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We've long neglected war vets, says Mnangagwa's govt

by Staff reporter
19 Apr 2021 at 06:22hrs | Views
GOVERNMENT has admitted that it has neglected its independence war fighters for too long, and now wants to correct the anomaly by prioritising their welfare to ensure they are well taken care of.

Information, Media and Broadcasting Services minister Monica Mutsvangwa, herself a veteran of the country's liberation struggle, told NewsDay yesterday that the Liberation Struggle Bill would soon be finalised in Parliament to recognise the important role played by the war veterans.

"War veteran issues have been neglected for too long, but they are now on government's top priority list as seen by the moving of the Bill that seeks to take care of their many problems" Mutsvangwa said.

Her statement follows remarks made last week by Zanu-PF Mashonaland West provincial chairperson Cornelius Muoni who blasted the government for ignoring the plight of the country's freedom fighters 41 years into independence.

Muoni lamented the challenges faced by ex-combatants in accessing medication at government hospitals, adding that they were struggling to make ends meet from their measly monthly stipends.

"I don't know whether I should continue to lament the plight of war veterans to you minister (Mashonaland West Provincial Affairs minister Mary Mliswa-Chikoka) or not, but we have been saying this for a very long time. Some of us now are regretting why we went to war because of the bad treatment we are getting from government. We are not being treated according to the promises made and the pensions are too little and take time to come" Muoni said.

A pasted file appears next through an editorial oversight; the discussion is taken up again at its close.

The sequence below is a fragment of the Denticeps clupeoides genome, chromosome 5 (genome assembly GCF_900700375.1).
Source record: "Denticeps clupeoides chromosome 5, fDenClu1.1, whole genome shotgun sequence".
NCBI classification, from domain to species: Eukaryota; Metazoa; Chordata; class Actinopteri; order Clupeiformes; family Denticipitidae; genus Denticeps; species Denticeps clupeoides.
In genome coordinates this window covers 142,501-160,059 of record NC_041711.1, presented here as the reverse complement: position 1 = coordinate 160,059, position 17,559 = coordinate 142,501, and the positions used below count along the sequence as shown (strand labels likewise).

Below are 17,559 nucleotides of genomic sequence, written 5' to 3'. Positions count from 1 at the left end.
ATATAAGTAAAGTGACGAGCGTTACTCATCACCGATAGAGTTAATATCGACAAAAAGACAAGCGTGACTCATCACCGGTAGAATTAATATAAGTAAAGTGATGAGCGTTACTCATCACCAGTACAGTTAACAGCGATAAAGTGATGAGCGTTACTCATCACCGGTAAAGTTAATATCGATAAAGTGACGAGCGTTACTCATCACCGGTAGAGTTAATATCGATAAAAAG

The Veterans of the Liberation Struggle Bill tabled in Parliament last year seeks to address the welfare of war veterans.

Meanwhile, the Zimbabwe Human Rights Association (ZimRights) yesterday took a dig on the Patriotic Bill which President Emmerson Mnangagwa's government is planning to introduce, saying true patriotism meant working together and restoring the dignity of every citizen.

"Forty-one years after independence, if we surely had played our politics right and built national unity and harmony, we would not be legislating patriotism as this would come naturally to citizens," ZimRights said in a statement.

The rights group said the proposed Bill sought to stifle human rights work and international advocacy as well as violate the right to free speech and association.

Source - newsday

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